Judges 9 is a reminder to me that leadership seized by will to power, which oppresses others, will end in flame. Yet leadership given through a life poured out as a servant to all, aimed at esteeming others as yourself, will last. I’m struck by how this connects with the contrast between Jesus and Satan. The Bible does not really tell us what Satan is, let alone where Satan comes from. But the story church tradition tends to repeat extrapolating beyond what the Scripture says is that he was an angel who sought to seize all power from God by force, and his (her? It’s?) end will be fire. Jesus we are more clearly told in Scripture leaves heaven to earth as a servant, pours out his life for all, leads by example in compassion, & though crushed to the earth rose in glory and is now over all. Whether you believe the traditional image of Satan to be literally true or not, both stories picture the two ways of leading we can choose. Lets strive to lead as Christ, servant of all, so like Christ we can bear fruit that lasts well beyond us.
Readings from the New Testament
Acts 17 reminds me of how radical the Gospel was in the early church and ought to be still today. We hear Jesus is Savior and Lord, & begin to debate the Trinity, once saved always saved, or the historicity of the Gospels. Early Christians preach Jesus is Lord and the people riot because his Deity wasn’t a question of theology in their minds, but deeply political to them. It was the claim that Caesar was not rightful Lord and Savior of the world, son of the gods, as he claimed. It was a statement that God opposed his tyranny and oppression of others and that imperialism was one of the great evils God is at work to deliver us from. It was the claim that God’s way is found in resisting such oppression as Jesus did — in being a servant to all, in welcoming the outcast, in helping the destitute find food and healthcare. No wonder people rioted! Sadly saddling our prayer ‘Jesus is Lord’ with our doctrinal debates often keeps us from hearing this original meaning and questioning in what ways we allow oppression and empire to surface today. Let’s rediscover Jesus is Lord as a way to stand against oppression of all kinds and point to the healing way of Jesus for this world.
Acts 17:16-34 calls into question our doctrinal formulations that like idols often envision God as so distant and untouchable. Instead we are God’s children. Ultimately as St Irenaeus said the image and glory of God is a human being made fully alive. So if I want to encounter God I have to know God is not far off but already present in your life and mine. This is why Jesus, pointing to others around us, says what we do or don’t do to another we’ve done to Christ. That of God dwells in each person we meet as they already are children of God. Sometimes we need to lay aside the cookie cutters our dogmas try to fit others into and embrace those different from us with love and curiosity knowing in the uniqueness of their life and story God is present to us ready to speak when we will listen.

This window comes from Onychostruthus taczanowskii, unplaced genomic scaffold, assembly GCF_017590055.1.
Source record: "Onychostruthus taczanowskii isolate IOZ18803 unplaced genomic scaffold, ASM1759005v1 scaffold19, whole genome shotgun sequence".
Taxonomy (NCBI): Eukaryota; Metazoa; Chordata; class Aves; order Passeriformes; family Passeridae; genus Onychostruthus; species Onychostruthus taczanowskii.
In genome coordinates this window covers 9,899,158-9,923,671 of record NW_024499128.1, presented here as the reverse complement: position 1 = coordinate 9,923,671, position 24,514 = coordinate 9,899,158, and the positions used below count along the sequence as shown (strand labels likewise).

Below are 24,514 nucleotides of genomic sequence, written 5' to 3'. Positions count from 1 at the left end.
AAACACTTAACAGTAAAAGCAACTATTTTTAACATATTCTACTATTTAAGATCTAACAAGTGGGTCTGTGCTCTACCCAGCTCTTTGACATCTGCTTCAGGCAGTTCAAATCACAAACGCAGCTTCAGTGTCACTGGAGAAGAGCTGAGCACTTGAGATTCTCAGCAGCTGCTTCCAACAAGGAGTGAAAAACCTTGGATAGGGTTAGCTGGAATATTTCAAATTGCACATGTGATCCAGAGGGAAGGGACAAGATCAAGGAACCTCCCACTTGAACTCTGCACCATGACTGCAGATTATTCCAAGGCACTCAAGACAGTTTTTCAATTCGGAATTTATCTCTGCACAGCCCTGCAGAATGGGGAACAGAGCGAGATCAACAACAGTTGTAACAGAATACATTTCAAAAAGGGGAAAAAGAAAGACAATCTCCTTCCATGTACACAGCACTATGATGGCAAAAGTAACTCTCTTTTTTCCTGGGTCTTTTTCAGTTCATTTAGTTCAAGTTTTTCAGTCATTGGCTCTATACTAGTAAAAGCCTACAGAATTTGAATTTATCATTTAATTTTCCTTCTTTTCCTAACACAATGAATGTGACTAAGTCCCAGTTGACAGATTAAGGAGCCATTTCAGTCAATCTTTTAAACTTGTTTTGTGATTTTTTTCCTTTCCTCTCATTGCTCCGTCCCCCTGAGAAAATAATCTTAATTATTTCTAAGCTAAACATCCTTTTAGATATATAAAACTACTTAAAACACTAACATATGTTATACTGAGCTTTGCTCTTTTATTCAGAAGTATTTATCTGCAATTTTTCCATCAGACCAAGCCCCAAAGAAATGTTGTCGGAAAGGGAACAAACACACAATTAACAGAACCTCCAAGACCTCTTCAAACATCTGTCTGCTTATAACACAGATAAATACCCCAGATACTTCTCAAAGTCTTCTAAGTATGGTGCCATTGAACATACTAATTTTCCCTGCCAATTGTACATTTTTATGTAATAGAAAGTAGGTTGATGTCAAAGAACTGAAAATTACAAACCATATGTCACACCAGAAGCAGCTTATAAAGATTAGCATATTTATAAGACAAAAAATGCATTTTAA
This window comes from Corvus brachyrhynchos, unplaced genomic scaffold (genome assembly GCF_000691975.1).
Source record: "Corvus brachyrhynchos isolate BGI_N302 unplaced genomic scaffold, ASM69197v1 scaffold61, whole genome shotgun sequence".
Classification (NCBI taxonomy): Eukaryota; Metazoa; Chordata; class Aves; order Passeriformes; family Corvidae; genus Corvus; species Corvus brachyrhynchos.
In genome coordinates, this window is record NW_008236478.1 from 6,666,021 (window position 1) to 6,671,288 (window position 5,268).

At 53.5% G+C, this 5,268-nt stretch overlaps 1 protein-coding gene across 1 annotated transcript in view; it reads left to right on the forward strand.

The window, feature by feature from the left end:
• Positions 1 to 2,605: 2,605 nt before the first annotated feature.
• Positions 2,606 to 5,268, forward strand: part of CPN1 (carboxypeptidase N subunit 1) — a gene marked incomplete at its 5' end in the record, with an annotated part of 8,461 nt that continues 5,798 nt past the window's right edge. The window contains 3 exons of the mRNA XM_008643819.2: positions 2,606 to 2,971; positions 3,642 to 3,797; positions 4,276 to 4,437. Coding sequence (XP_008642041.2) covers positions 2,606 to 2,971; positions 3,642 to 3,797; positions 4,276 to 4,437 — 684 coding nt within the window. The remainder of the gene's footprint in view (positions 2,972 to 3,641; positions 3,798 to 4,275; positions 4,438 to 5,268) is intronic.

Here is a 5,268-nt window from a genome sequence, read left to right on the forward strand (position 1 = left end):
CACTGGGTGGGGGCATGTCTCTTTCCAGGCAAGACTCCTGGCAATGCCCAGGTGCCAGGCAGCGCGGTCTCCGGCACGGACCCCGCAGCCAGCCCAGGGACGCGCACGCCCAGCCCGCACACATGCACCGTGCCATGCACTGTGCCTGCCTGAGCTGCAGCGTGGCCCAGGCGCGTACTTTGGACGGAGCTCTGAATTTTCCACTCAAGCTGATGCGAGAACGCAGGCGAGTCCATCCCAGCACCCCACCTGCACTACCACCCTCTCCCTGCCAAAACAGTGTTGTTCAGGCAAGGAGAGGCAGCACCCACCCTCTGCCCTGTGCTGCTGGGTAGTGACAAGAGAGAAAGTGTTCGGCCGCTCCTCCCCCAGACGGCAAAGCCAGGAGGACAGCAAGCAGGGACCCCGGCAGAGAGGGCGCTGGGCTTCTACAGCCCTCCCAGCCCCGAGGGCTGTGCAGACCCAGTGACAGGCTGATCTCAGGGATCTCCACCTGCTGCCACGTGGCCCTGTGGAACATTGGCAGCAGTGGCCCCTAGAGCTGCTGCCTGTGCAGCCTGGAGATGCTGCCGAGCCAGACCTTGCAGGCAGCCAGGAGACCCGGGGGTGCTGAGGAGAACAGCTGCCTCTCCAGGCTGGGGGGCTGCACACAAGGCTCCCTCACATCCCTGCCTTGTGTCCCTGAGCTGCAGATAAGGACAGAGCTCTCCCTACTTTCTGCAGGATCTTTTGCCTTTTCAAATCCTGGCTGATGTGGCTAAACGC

What stands out to me as I read Acts 18:1-11 is how different ministry looks in the early church. Paul isn’t paid a big salary. He works a normal job as do others so he stays on the same level as, not exalted above, those he ministers to. The ministers are diverse — including both Jewish and Greek cultures, with Priscilla a woman pastoring just like Paul. I wonder what it would like to put more of this into practice in ministry today.
Two things stand out in Acts 18: first, no one speaks up against the real religious discrimination being faced by early Christians. Sadly when the Roman persecution of Christians ends centuries later, Christians choose to become the persecutors themselves. I think the real lesson God would have us learn from the history of Jews and Christians being persecuted is that God is not praised by people of faith bullying, attacking, firing, or kicking people out of their homes due to differences of faith. Not only that, we must be the ones to speak out against religious discrimination & for separation of church & state to honor those before us like Christian martyrs who died from religious discrimination. Secondly I notice again pastor Priscilla teaching a male preacher the message of Christ. That she can do this shows me we are misreading Scripture if we quote it to treat women as second class Christians.
O God who speaks in the whisper of the wind,
in the rush of thunder
in the falling of rain,
in a baby’s first cry,
in the voice of conscience
and the cry for liberation,
There is yet more light and truth to break forth from Your Holy Word
help us hear your word speaking in Scripture
echoing in our hearts
thundering in the cry of our neighbor in need
and groaning in your worn and battered creation.
Help us hear. Help us trust. Help us act on your call, and believe your promise.